Atkinson, R. & Flint, J. (2004). ‘Fortress UK? Gated communities, the spatial revolt of the elites and time-space trajectories of segregation’. Housing Studies, 19, pp. 875-892.
Banerjee, S.G. & Munger, M. (2004). ‘Move to markets? An emperical analysis of privatization in developing countries.’ Journal of International Development, 16, pp. 213-240.
Blandy, S. & Parsons, D. (2003). ‘Gated communities in England : rules and rhetoric of urban planning’. Swiss journal of geography, 58, pp. 314-324.
Davis, M. (1990) “Fortress L.A.” In LeGates, R. & Stout, F. (2011). The City Reader, 5th edition. Urban Reader Series (pp. 195-207). London & New York: Routledge.
Flyvbjerg, B. (2001) Making Social Science Matter: Why social inquiry fails and how it can succeed again. 14th edition. Cambridge: University Press.
Glasze, G., Webster, C. & Frantz, K. (2006). ‘Private Cities: Global and local perspectives.’ New York: Routledge.
Lewicka, M. (2010). ‘Place attachment: How far have we come in the last 40 years?’ Journal of Environmental Psychology, 31, pp. 207-230.
Lohof, S. & Reijndorp, A. (2006). ‘Privé terrein: Privaat beheerde woondomeinen in Nederland.’ Rotterdam: NAi Uitgevers
Low, S. (2001). ‘The edge and the center: Gated communities and the discourse of urban fear’. American Anthropologist, 103, pp. 45-58.
Nabielek, K. & Schluchter, S. (2009). ‘Afgeschermde woondomeinen in Nederland’. Rooilijn, 42:5, pp. 314-321.
Natter, W. & Jones III, J. P. (1997). Identity, space and other uncertainties. In G. Benko & U. Strohmayer (Eds), Space and social theory: Interpreting modernity and postmodernity (pp. 141/161). Oxford: Blackwell.
Scannell, L. & Gifford R. (2009). ‘Defining place attachment: A tripartite organizing framework.’ Journal of Environmental Psychology, 30, pp. 1-10.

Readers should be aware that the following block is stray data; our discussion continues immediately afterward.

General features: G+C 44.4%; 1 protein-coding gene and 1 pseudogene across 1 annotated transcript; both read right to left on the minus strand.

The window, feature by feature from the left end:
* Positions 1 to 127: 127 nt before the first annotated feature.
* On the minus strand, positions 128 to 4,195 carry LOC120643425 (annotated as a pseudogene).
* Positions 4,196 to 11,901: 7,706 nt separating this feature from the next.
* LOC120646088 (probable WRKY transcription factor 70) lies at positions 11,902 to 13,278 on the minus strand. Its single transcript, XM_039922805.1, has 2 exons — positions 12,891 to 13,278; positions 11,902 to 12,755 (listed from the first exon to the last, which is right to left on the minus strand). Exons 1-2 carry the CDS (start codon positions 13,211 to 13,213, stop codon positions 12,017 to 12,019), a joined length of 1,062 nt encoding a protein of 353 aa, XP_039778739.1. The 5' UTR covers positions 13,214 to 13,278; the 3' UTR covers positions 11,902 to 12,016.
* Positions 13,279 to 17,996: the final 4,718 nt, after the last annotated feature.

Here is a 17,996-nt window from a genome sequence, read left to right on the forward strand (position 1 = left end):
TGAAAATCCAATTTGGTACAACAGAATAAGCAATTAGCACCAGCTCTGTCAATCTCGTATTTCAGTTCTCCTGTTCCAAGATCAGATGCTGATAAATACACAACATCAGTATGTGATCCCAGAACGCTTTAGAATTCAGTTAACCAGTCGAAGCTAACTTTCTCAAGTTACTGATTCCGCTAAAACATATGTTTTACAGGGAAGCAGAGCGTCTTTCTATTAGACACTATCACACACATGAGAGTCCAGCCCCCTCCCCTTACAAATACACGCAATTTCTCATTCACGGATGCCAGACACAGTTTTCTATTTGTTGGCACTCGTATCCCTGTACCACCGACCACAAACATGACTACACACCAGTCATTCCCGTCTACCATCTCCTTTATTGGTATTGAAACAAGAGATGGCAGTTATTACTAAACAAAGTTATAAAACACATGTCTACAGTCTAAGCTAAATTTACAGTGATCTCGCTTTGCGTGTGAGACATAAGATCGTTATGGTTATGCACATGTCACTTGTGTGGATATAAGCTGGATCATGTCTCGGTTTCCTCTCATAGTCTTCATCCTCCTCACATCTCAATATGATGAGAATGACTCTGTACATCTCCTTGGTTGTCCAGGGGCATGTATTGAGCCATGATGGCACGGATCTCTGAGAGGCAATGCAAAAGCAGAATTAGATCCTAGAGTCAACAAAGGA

Vesselinow, E, & Cazessus, M. (2007). ‘Gated communities and spatial inequality’. Journal of Urban Affairs, 29(2), pp. 109-127.
‘Creativity and economic growth’
In which way does Richard Florida’s creativity theory contribute to economic growth and deviate from the humancapital theory?
In this essay I will discuss the different arguments in which way Richard Florida’s creativity theory contribute to economic growth. A reference is also made to the Human Capital Theory and in which way it differs from Florida’s theory. Also, the downsides of stimulating creative growth are mentioned. I conclude that in theory creativity is not very different from human capital. Nevertheless Florida’s creative class is a better standard to measure actual skills and human capital based indicators.
”The city, the people”
Creativity and economic growth has become a key feature of the urban politics. Richard Florida (2002a) propounded this in his book The Rise of the Creative Class, what he claims to be a new theory on regional economic growth. His creative class is creative and innovative and, as a result of this, remarkable for its high productivity. Yet the idea of an economy based fundamentally on skills and services containing creativity has become a popular discourse whether it is generating economic growth or not. Where Florida’s initial analysis highlighted the coming wave of opportunities for all cities based on a prescriptive list of ingredients and actions, his more recent work (2002a) emphasizes the flight of creativity and, by implication, capital and economic security. In short, we are exposed to an environment in which cities compete for a globally footloose class of creative types. It is in this context that the current city council now faces a clear challenge: how to attain a desirable position on a hierarchy of place by producing the quality of environment that will attract talent and subsequent economic success (Atkinson, 2007).